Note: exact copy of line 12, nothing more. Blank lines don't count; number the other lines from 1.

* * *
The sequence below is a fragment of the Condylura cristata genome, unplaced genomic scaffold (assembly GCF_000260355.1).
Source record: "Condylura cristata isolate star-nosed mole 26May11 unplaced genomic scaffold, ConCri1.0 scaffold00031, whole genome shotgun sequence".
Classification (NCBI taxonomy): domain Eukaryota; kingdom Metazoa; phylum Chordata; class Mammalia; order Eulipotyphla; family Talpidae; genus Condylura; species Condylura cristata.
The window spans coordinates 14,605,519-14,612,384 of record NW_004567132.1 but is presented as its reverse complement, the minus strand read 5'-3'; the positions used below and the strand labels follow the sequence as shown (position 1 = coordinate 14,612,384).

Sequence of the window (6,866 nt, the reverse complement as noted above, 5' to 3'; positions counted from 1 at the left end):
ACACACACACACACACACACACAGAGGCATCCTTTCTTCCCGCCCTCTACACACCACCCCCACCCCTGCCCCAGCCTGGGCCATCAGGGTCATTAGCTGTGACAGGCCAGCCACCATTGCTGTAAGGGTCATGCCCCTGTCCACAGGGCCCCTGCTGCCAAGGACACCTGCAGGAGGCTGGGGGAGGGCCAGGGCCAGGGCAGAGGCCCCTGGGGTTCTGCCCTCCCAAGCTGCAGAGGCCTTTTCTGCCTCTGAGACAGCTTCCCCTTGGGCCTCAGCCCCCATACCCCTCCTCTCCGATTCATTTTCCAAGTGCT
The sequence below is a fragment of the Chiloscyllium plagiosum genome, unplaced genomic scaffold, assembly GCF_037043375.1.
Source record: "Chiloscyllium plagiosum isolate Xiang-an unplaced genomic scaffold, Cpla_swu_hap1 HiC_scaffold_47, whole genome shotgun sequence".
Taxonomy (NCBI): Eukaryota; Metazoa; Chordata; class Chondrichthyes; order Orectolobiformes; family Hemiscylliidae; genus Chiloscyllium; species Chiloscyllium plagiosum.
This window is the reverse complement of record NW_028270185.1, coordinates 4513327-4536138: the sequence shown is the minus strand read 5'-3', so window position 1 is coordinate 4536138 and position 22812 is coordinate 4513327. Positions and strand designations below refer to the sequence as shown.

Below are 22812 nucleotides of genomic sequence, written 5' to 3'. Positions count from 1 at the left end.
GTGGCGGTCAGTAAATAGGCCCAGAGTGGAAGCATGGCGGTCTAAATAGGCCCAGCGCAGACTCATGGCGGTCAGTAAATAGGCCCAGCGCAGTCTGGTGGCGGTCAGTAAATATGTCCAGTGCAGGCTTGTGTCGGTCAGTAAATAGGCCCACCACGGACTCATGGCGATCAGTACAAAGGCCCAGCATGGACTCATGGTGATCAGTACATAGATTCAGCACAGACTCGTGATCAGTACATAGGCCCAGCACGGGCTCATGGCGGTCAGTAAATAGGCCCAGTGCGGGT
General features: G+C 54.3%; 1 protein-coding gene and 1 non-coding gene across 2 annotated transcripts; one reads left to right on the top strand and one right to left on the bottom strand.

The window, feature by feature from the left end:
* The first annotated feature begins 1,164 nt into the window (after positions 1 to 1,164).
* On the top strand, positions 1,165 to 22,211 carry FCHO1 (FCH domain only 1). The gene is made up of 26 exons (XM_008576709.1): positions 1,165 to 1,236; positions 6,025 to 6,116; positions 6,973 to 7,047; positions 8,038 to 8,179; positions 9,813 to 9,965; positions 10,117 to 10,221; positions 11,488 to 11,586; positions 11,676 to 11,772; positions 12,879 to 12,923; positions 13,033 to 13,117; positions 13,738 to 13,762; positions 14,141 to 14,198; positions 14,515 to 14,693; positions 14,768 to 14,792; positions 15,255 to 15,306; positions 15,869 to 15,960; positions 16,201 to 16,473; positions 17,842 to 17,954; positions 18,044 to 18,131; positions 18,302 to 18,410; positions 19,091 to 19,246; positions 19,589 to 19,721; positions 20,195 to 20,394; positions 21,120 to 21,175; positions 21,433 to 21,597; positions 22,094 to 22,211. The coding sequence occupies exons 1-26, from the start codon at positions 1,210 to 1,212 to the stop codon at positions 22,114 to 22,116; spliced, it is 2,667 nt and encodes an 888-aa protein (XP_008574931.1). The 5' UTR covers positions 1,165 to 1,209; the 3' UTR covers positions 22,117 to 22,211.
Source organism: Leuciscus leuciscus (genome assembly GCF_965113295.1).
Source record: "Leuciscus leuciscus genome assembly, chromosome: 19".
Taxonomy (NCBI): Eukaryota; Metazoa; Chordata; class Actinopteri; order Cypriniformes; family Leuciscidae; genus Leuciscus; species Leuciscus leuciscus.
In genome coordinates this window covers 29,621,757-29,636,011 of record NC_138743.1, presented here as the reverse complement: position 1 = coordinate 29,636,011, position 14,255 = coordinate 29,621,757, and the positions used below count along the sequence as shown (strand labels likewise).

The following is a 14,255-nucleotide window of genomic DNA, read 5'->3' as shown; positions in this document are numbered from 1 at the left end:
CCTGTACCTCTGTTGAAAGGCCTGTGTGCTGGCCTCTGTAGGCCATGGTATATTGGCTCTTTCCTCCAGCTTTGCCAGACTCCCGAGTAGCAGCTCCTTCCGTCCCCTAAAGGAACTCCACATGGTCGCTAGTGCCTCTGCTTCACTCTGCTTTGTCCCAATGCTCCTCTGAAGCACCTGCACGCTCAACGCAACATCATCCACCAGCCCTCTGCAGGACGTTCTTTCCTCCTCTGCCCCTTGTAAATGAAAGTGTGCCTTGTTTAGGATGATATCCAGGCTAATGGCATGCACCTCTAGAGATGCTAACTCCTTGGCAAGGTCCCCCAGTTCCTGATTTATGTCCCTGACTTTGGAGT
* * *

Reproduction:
GTGGCGGTCAGTAAATAGGCCCAGAGTGGAAGCATGGCGGTCTAAATAGGCCCAGCGCAGACTCATGGCGGTCAGTAAATAGGCCCAGCGCAGTCTGGTGGCGGTCAGTAAATATGTCCAGTGCAGGCTTGTGTCGGTCAGTAAATAGGCCCACCACGGACTCATGGCGATCAGTACAAAGGCCCAGCATGGACTCATGGTGATCAGTACATAGATTCAGCACAGACTCGTGATCAGTACATAGGCCCAGCACGGGCTCATGGCGGTCAGTAAATAGGCCCAGTGCGGGT